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martes, 28 de mayo de 2013

Ocean Colour Scene

At the time, 1990, things were definitely looking up for the group known as Ocean Colour Scene. They had just signed to an independent label and a discernible buzz about the group was starting up. It was not hard to see why. They had a clutch of good songs, obvious talent as musicians and a vocalist and songwriter who was clearly going places.

Then their label was bought by a major. And then the major put the band in the studio. The producer was Jimmy Miller, whose work with the Rolling Stones the band highly admired. They cut an album. The major said it wasn't good enough. It was but the band didn't have a choice in the matter. They went back to the studio and cut another version with a new producer. Again, the major said, no.

It's at times like these that most groups fold like the proverbial deck of cards. But that's for those bands who were never cut out for it in the first place. Ocean Colour Scene come from different stock.

There are four of them. Simon Fowler, (vocals), Steve Cradock, (guitar), Damon Minchella, (bass), and Oscar Harrison, (drums). They are a group in the true sense of the word. There is nothing more important to them than the group.

During their blue period, when they were peniless, without contract, without allies, it is that spirit which saw them through. They have sat for hours in a cramped van to play gigs hundreds of miles away for a pittance and twenty people. They have seen their name constantly sneered at in public. And yet they have never wavered or weakened. In fact, they have grown stronger. This is because belief and music is in their blood. They know that if you are a small axe you will eventually cut down all obstacles in your way.

Between 1992 and 1995 Ocean Colour Scene played wherever they could. Their enthusiasm for their craft could never be dimished. Steve Cradock then landed a spot as guitarist for Paul Weller, round about the time of "Wildwood", and, symbolic of his and the group's craft and dedication, built up an invaluable and special musical relationship with Weller.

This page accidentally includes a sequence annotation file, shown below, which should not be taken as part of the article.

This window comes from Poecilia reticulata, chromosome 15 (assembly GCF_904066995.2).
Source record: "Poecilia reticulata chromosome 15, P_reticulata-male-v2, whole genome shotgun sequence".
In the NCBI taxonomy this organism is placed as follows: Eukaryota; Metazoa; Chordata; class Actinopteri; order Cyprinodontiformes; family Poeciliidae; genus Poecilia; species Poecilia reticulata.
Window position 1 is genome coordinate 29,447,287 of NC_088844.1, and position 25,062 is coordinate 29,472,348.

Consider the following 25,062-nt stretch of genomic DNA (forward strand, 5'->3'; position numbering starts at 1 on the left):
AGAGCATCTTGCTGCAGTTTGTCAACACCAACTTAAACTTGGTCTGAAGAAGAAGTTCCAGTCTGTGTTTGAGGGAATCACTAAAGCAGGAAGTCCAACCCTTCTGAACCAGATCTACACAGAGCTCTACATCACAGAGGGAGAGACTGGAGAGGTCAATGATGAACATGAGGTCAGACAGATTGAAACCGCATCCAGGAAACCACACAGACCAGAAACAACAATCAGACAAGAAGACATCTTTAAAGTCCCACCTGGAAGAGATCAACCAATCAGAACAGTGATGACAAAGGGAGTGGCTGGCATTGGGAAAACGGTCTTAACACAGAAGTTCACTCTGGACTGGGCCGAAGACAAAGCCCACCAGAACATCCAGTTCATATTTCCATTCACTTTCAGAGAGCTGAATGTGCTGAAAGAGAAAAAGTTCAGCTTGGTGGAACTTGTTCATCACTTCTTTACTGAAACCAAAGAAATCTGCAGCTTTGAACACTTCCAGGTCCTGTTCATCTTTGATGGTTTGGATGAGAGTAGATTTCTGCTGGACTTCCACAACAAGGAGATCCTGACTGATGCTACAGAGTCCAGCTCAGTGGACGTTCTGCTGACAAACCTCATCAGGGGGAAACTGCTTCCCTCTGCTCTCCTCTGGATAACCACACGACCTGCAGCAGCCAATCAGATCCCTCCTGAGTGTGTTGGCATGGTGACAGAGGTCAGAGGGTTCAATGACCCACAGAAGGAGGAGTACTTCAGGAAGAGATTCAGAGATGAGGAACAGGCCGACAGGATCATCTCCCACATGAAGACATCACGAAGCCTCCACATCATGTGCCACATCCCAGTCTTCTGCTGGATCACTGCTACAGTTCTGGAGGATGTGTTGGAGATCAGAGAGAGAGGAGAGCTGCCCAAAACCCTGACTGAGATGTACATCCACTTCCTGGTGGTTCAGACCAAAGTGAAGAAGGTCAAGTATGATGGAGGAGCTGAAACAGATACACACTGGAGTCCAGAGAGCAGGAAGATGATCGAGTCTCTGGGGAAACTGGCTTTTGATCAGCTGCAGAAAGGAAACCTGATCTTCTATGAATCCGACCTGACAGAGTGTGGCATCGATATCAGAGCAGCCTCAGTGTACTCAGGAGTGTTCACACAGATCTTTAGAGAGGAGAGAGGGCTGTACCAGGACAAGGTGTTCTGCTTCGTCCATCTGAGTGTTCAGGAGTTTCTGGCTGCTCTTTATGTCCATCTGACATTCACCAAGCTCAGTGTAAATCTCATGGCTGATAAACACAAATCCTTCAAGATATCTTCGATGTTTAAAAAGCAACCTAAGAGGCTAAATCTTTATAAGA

As time passed, their songs came sharply into focus. Notable amongst these compositions were tracks such as, "You've Got It Bad", "One For The Road", "The Riverboat Song", "Lining Your Pockets", "The Circle", and "Policemen & Pirates". With music such as this it was obvious to all concerned that to give up would be an unforgivable crime.

Fortunately those two words, give and up, do not feature in the OCS vocabulary.

Last year, the door they had so patiently been hammering on finally gave way. As they knew it would. Hustling up enough cash, they put together their own studio, Moseley Shoals, and then spent hours writing, creating, rehearsing, playing and decorating their walls with meaningful symbols. They enlisted the top producer Brendan Lynch and his valuable sidekick, engineer Max Hayes, to produce them.

The result was not only that Lynch produced his finest work to date but the tapes were heard by MCA. They had no hesitation. The group were signed, sealed and delivered.

In January, 1996, the band set out on a nationwide tour. A month later, on 5th February, 1996, their debut MCA single, "The Riverboat Song", was released. It crashed into the charts at No.15 and suddenly the band found themselves in a whirlpool of success.

On March 25th their second single, "You've Got It Bad", was released and reached No. 7.

On April 8th, the band's debut MCA album, "Moseley Shoals" was released - a week later it stormed into the charts at No. 2.

Meanwhile, the band kept doing what they do best, playing to audiences and taking their blistering music to even further heights. The tour finally culminated with two concerts at London's Electric Ballroom where Rico, Noel and Liam Gallagher turned up to lend their support. Both nights were huge successes.

The following week, the band's third single, "The Day We Caught The Train", was released on June 3rd, 1996. Whatever lingering negativity they still faced in the press was of no concern to people. The single hit the charts at No. 4, confirming the band's hugely deserved popularity.

One other thing has to be said. In the dark days, when the group could only get arrested by policemen and pirates, record companies would tell them to change their name before they would even consider listening to them. And the group, broke and in debt, faced this temptation with the following word.
Says it all really.

Ocean Colour Scene - The Day We Caught The Train

Ocean Colour Scene - The Riverboat Song

Ocean Colour Scene - Better Day

Ocean Colour Scene - The Circle

Ocean Colour Scene - You've Got It Bad 

Ocean Colour Scene - Painting

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